An outlook on Turkey-US ties in the post-Brunson era
It has been more than a month since Turkey and the United States have left the Brunson affair behind and engaged in a new diplomatic campaign to resolve pending bilateral and regional problems.
Just to note: The cooperation between the two countries in probing the killing of Jamal Khashoggi and Turkey’s efforts to avoid a new humanitarian tragedy in Syria’s Idlib province were two additional issues that contributed to the repair process of Ankara-Washington ties.
Following an in-person meeting between President Recep Tayyip Erdoğan and U.S. President Donald Trump on the margins of a dinner late Nov. 10 in Paris, two foreign ministers, Mevlüt Çavuşoğlu and Mike Pompeo, will come together in Washington tomorrow.
Çavuşoğlu characterized the meeting as a very good opportunity for two allies to discuss all issues “broadly.” This column will analyze where the two parties are, concerning disputed issues that need to be resolved.
Syria: The Turkish minister had described the U.S.’ continued support to the YPG as one of two issues poisoning bilateral ties. Turkey has long continued to urge its ally to bring an end to its military and political support to the YPG.
The U.S. suggests the nature of its relations with the YPG are tactical, transactional and temporary in obligation to the fight against ISIL.
Its efforts to assure Turkey that the YPG’s—or the SDF—presence in eastern Syria will not pose a threat to its national security and its borders, are far from finding a recipient in the Turkish capital.
The lack of confidence on the Turkish side towards U.S. objectives in Syria is still an obstacle in reaching a joint understanding.
The disagreement over the contested positions vis-a-vis the situation in the east of Syria, prevents the two allies from working together on a broader plan for the future of Syria, although the appointment of Ambassador James Jeffrey as the State Department’s Special Envoy for Syria has resulted in a better and closer dialogue between the two capitals.
FETÖ: The NBC’s report on the White House’s work on the possible extradition of Fethullah Gülen, the mastermind of the July 2016 coup attempt, has rightly generated excitement in Turkey. Although Trump denied the report, he stressed this was an issue his administration was discussing with the Turkish government.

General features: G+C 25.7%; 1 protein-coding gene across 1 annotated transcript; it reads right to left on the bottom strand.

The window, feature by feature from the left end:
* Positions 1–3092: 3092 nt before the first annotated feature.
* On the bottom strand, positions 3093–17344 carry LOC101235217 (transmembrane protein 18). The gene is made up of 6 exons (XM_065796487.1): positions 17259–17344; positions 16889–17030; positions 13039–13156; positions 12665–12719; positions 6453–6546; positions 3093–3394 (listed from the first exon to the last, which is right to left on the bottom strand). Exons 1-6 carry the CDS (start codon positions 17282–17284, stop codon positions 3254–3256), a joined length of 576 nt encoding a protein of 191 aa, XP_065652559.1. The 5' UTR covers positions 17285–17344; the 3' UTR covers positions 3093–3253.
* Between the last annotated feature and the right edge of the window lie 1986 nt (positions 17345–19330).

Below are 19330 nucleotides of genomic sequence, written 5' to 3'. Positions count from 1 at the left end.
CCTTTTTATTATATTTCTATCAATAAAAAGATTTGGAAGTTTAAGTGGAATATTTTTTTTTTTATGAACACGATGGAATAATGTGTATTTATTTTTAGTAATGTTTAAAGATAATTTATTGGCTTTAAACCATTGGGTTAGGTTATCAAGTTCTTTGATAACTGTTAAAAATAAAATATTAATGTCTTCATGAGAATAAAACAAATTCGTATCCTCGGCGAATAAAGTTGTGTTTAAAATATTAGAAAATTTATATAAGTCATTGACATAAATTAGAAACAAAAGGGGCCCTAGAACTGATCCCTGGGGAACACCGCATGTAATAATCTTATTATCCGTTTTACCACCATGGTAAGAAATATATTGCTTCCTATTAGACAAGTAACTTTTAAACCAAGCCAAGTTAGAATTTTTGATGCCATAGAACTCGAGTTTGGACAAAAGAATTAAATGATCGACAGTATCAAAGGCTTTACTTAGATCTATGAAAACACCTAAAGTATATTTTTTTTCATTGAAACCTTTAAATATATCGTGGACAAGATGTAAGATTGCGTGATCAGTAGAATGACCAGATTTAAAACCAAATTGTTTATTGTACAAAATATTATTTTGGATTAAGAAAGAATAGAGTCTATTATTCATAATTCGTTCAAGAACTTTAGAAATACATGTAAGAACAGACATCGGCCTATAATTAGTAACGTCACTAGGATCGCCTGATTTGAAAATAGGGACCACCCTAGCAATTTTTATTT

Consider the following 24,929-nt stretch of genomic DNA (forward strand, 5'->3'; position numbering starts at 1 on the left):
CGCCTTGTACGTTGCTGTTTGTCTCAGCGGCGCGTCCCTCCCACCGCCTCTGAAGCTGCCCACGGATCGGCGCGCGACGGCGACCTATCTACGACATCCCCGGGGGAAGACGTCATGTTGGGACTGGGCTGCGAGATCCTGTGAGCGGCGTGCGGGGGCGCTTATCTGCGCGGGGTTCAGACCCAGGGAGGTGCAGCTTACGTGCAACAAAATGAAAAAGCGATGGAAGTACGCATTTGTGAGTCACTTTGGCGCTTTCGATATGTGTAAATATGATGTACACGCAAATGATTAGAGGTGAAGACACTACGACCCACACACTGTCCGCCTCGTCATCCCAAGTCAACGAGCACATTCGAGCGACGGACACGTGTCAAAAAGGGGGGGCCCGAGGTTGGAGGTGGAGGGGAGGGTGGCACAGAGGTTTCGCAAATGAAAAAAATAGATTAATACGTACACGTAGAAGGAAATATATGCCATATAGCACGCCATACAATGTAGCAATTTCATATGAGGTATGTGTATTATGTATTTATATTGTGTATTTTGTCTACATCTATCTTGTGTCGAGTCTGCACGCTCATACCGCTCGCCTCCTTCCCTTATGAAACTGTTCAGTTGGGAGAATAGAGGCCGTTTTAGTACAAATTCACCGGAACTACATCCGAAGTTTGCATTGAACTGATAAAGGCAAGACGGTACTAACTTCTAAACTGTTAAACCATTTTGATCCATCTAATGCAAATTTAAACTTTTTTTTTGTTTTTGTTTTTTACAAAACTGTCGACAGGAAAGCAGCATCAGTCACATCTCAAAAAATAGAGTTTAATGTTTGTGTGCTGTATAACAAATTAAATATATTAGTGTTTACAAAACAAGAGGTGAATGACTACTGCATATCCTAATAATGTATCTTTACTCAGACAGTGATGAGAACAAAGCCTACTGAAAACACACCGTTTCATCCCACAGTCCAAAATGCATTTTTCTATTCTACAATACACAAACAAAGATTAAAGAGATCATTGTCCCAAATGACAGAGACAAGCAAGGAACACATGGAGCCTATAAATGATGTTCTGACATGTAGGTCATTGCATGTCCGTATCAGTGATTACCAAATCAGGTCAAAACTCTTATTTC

Çavuşoğlu said he would introduce new evidence on Gülen’s involvement in the coup attempt and the list of FETÖ-linked names residing in the U.S. that Trump had once asked for from Erdoğan. He also recalled an ongoing probe by the Federal Bureau of Investigation over FETÖ-linked charter schools and other institutions.
Any attempt by Washington to deport Gülen would mean a major strategic change in the U.S. relationship with Turkey. Many in the Turkish capital believe the U.S. has yet to reach that point.
On the other hand, the U.S. continues to put pressure on Turkey for the release of Turkish-American citizen Serkan Gölge and three Turkish nationals working for U.S. diplomatic missions. The U.S. believes their situation is not different from Brunson.
Halkbank: Although these two said issues are of critical importance to Turkey, the Halkbank case has the most urgency because of its potential implications on the Turkish economy. The Turkish government is concerned of a serious fine to be levied against state-owned Halkbank over the bank’s alleged violation of Iran sanctions between 2012 and 2015.
The fine against Halkbank would also be interpreted as a strong message by the Trump administration against other banks and financial institutions, who tend to work with Iran despite recently imposed sanctions on Tehran.
Plus, U.S. officials imply that an ongoing probe by the U.S. Treasury on the Halkbank’s alleged violation of the Iranian sanctions could trigger a criminal case against one of Turkey’s largest state banks. This issue will likely continue to hang over Turkey’s head like the sword of Damocles.
F-35 sale: Pentagon has recently submitted its report to the Congress on the consequences of blocking the sale of F-35 aircraft to Turkey. Although it has not been publicized yet, the report is believed to recommend the Congress to issue a green light for the continued partnership with Turkey on the F-35s.
Republican Senator Tom Tillis, who had spearheaded a legislation in August to ban Turkey’s purchase of F-35s because of its plans to deploy Russian made S-400s and the Brunson case, said via his Tweeter account, “It appears that DoD [Dep. Of Defense] has determined that Turkey has met its obligations to purchase F-35s pursuant to the provision in the NDAA.”
S-400 and Patriots: Turkey has many times reiterated that it will not abandon its plans to purchase the sophisticated Russian-made S-400 air defense system despite political and technical opposition from the U.S.
Both sides have informed that Turkey’s need to upgrade its air defense is part of bilateral conversations, with the U.S. expressing its readiness to supply Patriot systems to its ally. However, for the time being, the conversation between the two allies has focused on potential consequences of the Turkish deployment of S-400s.
The U.S. opts to engage in technical talks with the Turkish military over the risks of the S-400 deployment in Turkish territories for the safety of F-35 stealth fighters that will also be stationed in relevant Turkish bases late next year.
To sum up, this picture displays that the normalization process is in place and in progress, although slow and sometimes painful. The painful part will surely be more visible when it comes to differences stemming from the Syrian theater, which sure needs some creative solutions. They will only come to the forefront when dialogue and engagement prevail.